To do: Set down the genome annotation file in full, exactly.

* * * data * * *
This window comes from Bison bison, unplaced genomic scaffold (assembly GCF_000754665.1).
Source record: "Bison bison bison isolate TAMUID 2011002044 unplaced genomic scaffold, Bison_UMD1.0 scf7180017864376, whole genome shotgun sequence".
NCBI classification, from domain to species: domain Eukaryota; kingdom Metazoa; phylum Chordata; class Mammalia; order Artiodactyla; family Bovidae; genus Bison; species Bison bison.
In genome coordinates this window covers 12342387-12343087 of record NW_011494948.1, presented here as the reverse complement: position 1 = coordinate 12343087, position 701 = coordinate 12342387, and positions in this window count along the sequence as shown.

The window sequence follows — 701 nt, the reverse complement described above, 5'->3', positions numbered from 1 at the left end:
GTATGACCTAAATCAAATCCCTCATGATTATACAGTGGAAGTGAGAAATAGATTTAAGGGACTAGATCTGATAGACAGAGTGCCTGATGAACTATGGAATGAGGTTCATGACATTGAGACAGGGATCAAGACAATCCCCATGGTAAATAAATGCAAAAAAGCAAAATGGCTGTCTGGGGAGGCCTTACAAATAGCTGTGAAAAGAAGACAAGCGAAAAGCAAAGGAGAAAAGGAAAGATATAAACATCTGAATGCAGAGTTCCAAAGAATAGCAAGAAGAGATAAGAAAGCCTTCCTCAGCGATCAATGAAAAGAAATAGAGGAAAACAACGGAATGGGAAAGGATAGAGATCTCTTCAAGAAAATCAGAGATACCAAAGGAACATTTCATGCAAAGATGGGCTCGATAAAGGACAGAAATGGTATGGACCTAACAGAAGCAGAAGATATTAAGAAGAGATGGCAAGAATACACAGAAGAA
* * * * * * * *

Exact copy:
This window comes from Bison bison, unplaced genomic scaffold (assembly GCF_000754665.1).
Source record: "Bison bison bison isolate TAMUID 2011002044 unplaced genomic scaffold, Bison_UMD1.0 scf7180017864376, whole genome shotgun sequence".
NCBI classification, from domain to species: domain Eukaryota; kingdom Metazoa; phylum Chordata; class Mammalia; order Artiodactyla; family Bovidae; genus Bison; species Bison bison.
In genome coordinates this window covers 12342387-12343087 of record NW_011494948.1, presented here as the reverse complement: position 1 = coordinate 12343087, position 701 = coordinate 12342387, and positions in this window count along the sequence as shown.

The window sequence follows — 701 nt, the reverse complement described above, 5'->3', positions numbered from 1 at the left end:
GTATGACCTAAATCAAATCCCTCATGATTATACAGTGGAAGTGAGAAATAGATTTAAGGGACTAGATCTGATAGACAGAGTGCCTGATGAACTATGGAATGAGGTTCATGACATTGAGACAGGGATCAAGACAATCCCCATGGTAAATAAATGCAAAAAAGCAAAATGGCTGTCTGGGGAGGCCTTACAAATAGCTGTGAAAAGAAGACAAGCGAAAAGCAAAGGAGAAAAGGAAAGATATAAACATCTGAATGCAGAGTTCCAAAGAATAGCAAGAAGAGATAAGAAAGCCTTCCTCAGCGATCAATGAAAAGAAATAGAGGAAAACAACGGAATGGGAAAGGATAGAGATCTCTTCAAGAAAATCAGAGATACCAAAGGAACATTTCATGCAAAGATGGGCTCGATAAAGGACAGAAATGGTATGGACCTAACAGAAGCAGAAGATATTAAGAAGAGATGGCAAGAATACACAGAAGAA